I would advise you to search these forums and learn about gritty mix, and the many benefits it provides, especially for succulents like your jade. One you get an idea of the concept, I'd repot into a gritty type mix ASAP. A porous mix like the gritty mix provides great drainage and aeration to the root zone, which is key to preventing rot.

Joe

    Bookmark   July 22, 2014 at 5:59PM
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americangolden(ZONE 5B)

engispretta,

Do any of the stems feel mushy? If so you can try to cut those areas off to save the rest of the plant if the roots are ok like you have stated. Sometimes my Jade's lose leaves as well and it is normal. If just a few leaves are falling off I think you are ok. Keep us updated and hope you jade plant is ok!

    Bookmark   July 22, 2014 at 9:01PM
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engispretta

The base of the main stem felt mushy, so I decided to cut it off, and I'm glad I did because it looks like there is some major rot in the vascular bundle, as benst suspected.

You can also see what the soil is like in the second picture. Do you think the rest of the plant will be ok, or will the rot from the remaining stump spread? I tried to cut it down as far as I could.

    Bookmark   July 23, 2014 at 6:41AM
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greenman28 NorCal 7b/8a

Ben and Joe nailed it.
Move it out of that potting mix. Also, I would continue trimming up the trunk that you cut, looking for healthy green tissue (nice nails, by the way ;-) ). Then dust with cinnamon, let callus, and re-root that trunk. A few more leaves will fall in the mean time.

Josh

    Bookmark   July 23, 2014 at 12:26PM
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oks2n2

Hi all!
Crassulas are in stagnation at +28 C and above. Besides, they do not use water in the afternoon. And if they are watered in the morning or afternoon, the wet excess will lead to root rot and then to stem rot. When plants do not drink water, rot spreads without competition in the heat, darkness and dampness.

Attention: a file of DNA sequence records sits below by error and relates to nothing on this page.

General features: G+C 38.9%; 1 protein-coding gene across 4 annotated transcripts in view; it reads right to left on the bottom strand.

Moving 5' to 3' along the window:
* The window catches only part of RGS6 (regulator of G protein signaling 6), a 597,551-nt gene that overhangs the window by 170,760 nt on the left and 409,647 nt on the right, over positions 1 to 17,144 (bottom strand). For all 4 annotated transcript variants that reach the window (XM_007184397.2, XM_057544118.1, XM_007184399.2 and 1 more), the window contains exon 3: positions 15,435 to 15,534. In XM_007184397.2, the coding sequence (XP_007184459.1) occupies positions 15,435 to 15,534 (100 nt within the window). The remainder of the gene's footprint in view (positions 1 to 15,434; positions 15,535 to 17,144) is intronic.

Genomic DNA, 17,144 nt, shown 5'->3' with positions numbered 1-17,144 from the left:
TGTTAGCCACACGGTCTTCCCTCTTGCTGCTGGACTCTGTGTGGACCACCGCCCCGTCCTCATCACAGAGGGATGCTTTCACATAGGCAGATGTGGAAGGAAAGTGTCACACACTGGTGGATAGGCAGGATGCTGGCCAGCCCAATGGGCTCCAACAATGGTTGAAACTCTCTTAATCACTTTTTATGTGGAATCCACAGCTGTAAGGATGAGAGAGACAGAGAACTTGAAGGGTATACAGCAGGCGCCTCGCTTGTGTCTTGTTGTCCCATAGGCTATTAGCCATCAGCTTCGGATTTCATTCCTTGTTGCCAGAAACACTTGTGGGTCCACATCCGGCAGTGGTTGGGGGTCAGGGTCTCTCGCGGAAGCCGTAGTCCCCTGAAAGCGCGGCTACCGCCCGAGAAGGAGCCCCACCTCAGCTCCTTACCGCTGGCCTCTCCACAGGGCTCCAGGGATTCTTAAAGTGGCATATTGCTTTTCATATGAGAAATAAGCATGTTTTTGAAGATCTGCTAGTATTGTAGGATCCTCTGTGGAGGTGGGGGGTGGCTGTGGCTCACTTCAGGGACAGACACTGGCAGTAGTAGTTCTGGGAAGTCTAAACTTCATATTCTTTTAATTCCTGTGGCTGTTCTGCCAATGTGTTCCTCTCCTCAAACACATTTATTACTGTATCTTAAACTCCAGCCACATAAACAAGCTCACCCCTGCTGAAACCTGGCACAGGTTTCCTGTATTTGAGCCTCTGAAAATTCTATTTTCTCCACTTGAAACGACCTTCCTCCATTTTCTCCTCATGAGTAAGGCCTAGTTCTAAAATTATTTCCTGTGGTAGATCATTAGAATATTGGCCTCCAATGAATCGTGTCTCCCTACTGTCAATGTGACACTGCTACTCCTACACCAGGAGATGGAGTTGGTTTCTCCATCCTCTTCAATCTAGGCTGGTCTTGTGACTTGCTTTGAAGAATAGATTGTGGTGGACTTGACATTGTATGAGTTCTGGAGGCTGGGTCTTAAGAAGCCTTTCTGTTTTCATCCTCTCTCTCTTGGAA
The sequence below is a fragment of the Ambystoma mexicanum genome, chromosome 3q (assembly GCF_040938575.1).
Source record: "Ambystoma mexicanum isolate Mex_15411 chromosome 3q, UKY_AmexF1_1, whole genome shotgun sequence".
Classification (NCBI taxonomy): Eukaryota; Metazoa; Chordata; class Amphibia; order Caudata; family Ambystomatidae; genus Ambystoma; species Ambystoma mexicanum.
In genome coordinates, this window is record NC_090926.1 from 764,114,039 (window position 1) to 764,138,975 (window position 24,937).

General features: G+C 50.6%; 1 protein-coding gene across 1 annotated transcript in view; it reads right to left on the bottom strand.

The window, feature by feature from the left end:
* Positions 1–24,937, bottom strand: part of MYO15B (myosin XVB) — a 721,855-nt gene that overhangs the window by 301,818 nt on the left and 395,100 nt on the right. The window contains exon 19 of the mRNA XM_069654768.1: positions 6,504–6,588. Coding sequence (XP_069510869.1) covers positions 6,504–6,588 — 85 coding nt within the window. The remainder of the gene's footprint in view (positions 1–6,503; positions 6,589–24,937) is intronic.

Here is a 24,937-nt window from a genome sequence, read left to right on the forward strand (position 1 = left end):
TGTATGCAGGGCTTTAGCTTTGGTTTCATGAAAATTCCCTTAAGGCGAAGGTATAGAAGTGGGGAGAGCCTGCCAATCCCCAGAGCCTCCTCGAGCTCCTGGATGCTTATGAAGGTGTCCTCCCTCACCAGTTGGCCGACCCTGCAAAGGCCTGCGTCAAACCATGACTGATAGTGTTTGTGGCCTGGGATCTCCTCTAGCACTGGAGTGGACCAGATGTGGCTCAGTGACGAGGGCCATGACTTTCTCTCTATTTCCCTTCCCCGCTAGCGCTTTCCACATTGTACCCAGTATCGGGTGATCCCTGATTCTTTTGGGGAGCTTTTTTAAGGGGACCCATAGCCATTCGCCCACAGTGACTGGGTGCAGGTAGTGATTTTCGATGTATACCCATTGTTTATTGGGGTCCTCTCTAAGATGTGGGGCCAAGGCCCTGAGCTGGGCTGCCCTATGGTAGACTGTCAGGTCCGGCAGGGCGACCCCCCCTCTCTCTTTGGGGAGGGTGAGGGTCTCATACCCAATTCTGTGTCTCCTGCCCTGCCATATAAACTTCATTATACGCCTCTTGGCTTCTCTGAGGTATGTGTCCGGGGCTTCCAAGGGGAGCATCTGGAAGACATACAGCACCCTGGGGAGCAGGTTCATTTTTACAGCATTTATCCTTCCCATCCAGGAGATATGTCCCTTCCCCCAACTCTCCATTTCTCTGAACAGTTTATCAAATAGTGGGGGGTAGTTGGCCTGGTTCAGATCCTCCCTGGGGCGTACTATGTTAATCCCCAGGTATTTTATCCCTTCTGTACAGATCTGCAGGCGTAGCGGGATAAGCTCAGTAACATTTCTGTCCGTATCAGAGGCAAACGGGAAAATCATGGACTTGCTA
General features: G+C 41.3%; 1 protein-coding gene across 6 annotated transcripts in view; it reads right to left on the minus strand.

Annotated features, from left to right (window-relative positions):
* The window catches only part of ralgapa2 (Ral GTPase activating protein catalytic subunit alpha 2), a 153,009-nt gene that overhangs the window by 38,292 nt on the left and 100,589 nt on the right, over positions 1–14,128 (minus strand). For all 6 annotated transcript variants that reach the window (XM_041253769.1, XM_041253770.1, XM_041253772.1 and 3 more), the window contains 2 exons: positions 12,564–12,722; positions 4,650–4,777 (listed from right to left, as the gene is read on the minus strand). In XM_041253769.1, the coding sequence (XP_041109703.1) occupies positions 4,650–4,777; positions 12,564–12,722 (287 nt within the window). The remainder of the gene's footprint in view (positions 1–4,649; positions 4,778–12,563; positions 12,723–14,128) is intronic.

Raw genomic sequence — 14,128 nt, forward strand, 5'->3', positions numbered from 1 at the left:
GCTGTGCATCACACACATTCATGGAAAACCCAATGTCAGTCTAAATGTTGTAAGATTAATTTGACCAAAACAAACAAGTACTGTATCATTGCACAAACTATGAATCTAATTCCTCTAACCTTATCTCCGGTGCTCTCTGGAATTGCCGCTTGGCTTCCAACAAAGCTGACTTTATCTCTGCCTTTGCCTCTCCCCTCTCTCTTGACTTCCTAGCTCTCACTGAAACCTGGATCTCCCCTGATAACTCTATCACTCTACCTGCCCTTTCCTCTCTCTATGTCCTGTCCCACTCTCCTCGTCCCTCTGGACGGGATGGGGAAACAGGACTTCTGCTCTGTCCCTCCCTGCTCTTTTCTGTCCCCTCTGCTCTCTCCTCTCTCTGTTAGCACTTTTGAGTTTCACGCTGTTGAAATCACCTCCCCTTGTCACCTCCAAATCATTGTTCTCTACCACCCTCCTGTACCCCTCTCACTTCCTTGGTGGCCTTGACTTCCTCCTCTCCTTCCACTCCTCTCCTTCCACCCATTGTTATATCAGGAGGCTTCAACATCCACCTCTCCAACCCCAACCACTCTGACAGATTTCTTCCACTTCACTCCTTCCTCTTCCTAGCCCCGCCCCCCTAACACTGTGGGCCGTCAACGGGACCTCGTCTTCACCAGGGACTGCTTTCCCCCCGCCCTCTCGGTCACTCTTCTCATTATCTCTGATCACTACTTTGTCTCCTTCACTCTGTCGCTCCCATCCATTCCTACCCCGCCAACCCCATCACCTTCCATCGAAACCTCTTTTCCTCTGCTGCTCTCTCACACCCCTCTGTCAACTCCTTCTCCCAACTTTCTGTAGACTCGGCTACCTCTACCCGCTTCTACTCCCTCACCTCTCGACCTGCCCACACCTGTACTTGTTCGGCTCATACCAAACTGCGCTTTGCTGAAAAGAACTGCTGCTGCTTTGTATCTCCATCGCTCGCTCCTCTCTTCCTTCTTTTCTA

I agree with Ben, Josh and Joe, it is necessary to reroot into a suitable mix.
Also you can add probiotics into the soil.

    Bookmark   July 24, 2014 at 3:00AM
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Joe1980(5)

Oks2n2, I'm not disagreeing with you, or challenging you, but I'd like to hear more about the jades not using water in the afternoon thing. I've never heard of that before, and wonder where you heard that. I ask because I have always watered almost exclusively in the afternoon, after work, and have never rotted a jade.

Joe

    Bookmark   July 24, 2014 at 5:37PM
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oks2n2

Joe, I can only refer to a Russian website as always http://www.samaracactus.ru/photosynt.htm
Photosynthesis is terminated from 12 to 15 hours among C4-plants with a "crassula acid metabolism" mechanism.
So you're doing the right thing, that watering after work :-)
Oksana.

This post was edited by Oks2n2 on Fri, Jul 25, 14 at 1:46

    Bookmark   July 25, 2014 at 1:08AM